Art: An American Legend in Paris

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These were woven around a sense of his own modernity as an American living in the mid-20th century, the heir but not the colonized admirer of Picasso and Miró. It seems now that Pollock was eager to wind so many elements together in his work, not out of some empty eclecticism (which is what our "expressionists" give us today) but in the belief that cultural synthesis might redeem us all. How can one follow this show, from its first choked and turbulent exercises, through the grapplings with chosen masters (Picasso, Masson, Miró, Orozco) in the "totemic" and "archetypal" paintings of the 1940s, into the air and vastness of Lavender Mist or Autumn Rhythm, without seeing that Pollock's career was one of the few great models of integrating search that our fragmented culture can offer?

It does Pollock no service to idolize him. This point is that he grasped his limitations and refused to mannerize them. Thus he was by no means a natural draftsman, and his best paintings of the early '40s, like the She-Wolf or Male and Female, are set down with terrible earnest ness but with no graphic facility. When he set up a repeated frieze of drawn motifs, as in the mural he did for Peggy Guggenheim in 1943, the result—as drawing—was rather monotonous. But when he found he could throw lines of paint in the air, the laws of energy and fluid motion made up for the awkwardness of his fist and, from then on, there was no grace that he could not claim. Compared with his paintings, the myth of Pollock is of no importance at all.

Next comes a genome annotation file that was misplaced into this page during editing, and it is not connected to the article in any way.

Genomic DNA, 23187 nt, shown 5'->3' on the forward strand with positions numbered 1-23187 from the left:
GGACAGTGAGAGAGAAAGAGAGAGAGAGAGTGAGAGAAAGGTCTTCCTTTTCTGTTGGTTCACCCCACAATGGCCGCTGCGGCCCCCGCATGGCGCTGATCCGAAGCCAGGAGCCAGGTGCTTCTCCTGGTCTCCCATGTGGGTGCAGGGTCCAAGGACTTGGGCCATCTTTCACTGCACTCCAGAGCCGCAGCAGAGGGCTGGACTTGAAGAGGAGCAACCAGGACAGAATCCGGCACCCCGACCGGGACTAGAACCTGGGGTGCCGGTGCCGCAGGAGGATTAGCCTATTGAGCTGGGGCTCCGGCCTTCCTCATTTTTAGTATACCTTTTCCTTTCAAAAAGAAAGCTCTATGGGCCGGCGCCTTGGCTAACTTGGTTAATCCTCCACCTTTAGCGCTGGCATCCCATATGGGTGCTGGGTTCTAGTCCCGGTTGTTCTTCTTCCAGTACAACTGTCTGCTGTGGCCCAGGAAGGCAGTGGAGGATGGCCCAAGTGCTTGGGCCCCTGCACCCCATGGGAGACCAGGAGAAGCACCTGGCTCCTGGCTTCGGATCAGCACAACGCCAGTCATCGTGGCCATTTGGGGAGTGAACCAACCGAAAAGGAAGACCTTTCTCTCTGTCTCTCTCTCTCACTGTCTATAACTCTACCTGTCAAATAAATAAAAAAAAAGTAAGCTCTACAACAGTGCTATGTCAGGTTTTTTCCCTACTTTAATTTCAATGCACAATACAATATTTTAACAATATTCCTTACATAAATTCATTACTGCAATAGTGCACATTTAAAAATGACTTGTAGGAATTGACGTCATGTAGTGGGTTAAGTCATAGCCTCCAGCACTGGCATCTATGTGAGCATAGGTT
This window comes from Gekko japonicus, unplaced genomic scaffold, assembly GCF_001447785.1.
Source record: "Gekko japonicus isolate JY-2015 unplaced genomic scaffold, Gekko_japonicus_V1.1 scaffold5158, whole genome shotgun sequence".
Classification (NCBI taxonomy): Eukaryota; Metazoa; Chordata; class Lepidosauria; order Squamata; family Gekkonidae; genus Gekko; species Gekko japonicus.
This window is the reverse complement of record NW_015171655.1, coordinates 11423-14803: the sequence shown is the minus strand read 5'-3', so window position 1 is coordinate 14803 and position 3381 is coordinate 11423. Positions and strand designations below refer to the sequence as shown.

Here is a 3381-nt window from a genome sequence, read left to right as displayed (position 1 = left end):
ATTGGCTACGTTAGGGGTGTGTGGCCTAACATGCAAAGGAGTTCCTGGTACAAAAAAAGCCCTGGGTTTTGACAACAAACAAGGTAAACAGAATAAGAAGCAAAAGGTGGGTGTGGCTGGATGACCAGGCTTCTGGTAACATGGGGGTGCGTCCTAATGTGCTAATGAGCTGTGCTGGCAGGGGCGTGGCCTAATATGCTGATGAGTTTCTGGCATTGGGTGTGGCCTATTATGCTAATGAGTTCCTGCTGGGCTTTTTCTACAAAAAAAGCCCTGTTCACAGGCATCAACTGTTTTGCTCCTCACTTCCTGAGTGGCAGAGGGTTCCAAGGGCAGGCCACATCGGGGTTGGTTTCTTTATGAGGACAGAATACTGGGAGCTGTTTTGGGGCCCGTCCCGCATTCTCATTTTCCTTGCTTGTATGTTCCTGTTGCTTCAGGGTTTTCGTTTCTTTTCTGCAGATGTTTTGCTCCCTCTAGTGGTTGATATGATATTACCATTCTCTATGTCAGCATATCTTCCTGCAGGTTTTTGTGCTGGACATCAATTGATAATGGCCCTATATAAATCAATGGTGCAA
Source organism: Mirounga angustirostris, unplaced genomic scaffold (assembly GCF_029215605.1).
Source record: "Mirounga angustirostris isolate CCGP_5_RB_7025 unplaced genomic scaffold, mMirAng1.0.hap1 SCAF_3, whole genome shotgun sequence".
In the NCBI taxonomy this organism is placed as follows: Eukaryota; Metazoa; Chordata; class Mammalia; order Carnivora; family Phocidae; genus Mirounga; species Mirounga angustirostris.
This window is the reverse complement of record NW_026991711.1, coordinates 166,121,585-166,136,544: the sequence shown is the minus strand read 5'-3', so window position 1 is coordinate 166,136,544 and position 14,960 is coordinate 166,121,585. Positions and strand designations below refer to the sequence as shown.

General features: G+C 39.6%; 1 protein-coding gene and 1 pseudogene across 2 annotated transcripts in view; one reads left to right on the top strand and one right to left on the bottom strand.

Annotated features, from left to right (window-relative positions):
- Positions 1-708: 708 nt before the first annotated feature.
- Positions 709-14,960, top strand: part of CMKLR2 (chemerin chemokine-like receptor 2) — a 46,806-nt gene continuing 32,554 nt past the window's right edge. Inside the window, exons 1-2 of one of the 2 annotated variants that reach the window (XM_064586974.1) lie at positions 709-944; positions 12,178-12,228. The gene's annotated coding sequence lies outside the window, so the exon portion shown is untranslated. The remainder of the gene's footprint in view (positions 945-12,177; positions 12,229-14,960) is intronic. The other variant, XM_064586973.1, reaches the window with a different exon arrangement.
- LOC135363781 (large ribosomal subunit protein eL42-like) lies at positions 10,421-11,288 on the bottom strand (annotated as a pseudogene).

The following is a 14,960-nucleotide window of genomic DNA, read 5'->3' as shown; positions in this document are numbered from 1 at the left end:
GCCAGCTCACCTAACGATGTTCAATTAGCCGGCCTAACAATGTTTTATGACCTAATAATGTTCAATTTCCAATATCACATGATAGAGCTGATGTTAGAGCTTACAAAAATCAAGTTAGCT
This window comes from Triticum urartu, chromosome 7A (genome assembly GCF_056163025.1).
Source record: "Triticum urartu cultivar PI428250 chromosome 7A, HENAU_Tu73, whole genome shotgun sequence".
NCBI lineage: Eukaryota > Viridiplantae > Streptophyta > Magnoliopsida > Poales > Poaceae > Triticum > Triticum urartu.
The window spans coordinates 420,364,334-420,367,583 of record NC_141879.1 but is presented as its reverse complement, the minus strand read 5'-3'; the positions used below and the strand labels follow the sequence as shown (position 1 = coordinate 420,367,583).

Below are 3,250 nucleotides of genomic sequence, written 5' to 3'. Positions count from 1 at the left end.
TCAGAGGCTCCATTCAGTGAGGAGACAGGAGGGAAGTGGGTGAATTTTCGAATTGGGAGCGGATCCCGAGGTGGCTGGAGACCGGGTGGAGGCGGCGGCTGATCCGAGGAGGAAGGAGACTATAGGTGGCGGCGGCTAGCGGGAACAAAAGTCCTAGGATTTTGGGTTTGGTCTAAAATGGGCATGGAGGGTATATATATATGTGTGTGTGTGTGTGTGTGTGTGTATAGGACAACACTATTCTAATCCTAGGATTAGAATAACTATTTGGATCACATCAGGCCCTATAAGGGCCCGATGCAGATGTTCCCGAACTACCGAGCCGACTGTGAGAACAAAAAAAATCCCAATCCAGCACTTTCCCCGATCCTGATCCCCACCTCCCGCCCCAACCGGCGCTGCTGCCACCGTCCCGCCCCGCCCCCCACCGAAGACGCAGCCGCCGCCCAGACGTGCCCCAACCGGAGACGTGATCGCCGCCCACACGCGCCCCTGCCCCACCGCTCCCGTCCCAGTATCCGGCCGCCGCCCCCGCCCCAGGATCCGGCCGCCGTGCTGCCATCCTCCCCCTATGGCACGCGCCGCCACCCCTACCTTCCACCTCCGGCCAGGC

—By Robert Hughes

* In fact, art lovers had to wait longer than expected; the show's public opening was delayed last week by a strike of the museum cleaning staff.

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